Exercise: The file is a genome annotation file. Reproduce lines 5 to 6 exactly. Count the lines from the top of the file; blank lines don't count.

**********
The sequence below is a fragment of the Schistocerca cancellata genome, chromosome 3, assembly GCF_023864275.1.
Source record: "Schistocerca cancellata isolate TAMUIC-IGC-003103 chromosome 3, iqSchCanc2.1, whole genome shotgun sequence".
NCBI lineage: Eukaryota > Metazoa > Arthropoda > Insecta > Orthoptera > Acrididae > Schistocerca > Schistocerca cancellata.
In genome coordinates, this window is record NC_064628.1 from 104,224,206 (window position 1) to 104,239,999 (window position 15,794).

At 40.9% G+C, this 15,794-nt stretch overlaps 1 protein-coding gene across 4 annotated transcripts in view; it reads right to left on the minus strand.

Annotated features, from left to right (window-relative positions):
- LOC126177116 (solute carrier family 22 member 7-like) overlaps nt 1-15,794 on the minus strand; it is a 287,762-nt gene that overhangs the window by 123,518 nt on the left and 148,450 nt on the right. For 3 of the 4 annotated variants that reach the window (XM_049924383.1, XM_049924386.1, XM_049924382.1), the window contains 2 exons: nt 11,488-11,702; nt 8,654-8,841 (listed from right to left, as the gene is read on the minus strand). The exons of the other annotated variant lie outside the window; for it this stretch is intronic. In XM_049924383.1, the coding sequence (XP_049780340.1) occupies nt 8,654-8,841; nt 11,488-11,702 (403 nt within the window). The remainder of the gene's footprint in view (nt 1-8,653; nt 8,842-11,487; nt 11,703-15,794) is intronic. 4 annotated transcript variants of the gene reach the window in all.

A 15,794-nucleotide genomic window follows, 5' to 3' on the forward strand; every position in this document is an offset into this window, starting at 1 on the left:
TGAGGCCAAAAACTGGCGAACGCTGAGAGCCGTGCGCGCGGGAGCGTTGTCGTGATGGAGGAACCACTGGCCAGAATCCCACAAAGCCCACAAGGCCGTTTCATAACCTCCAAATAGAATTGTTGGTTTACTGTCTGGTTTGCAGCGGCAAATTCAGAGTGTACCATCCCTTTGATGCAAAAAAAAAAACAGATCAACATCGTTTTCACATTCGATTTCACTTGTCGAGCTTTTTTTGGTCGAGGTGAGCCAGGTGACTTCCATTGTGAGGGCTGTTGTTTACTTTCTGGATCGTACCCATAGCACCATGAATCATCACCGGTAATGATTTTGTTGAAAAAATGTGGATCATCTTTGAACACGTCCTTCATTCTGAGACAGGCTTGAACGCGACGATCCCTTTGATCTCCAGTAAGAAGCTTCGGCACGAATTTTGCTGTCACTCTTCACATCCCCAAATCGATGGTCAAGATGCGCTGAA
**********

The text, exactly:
At 40.9% G+C, this 15,794-nt stretch overlaps 1 protein-coding gene across 4 annotated transcripts in view; it reads right to left on the minus strand.

Annotated features, from left to right (window-relative positions):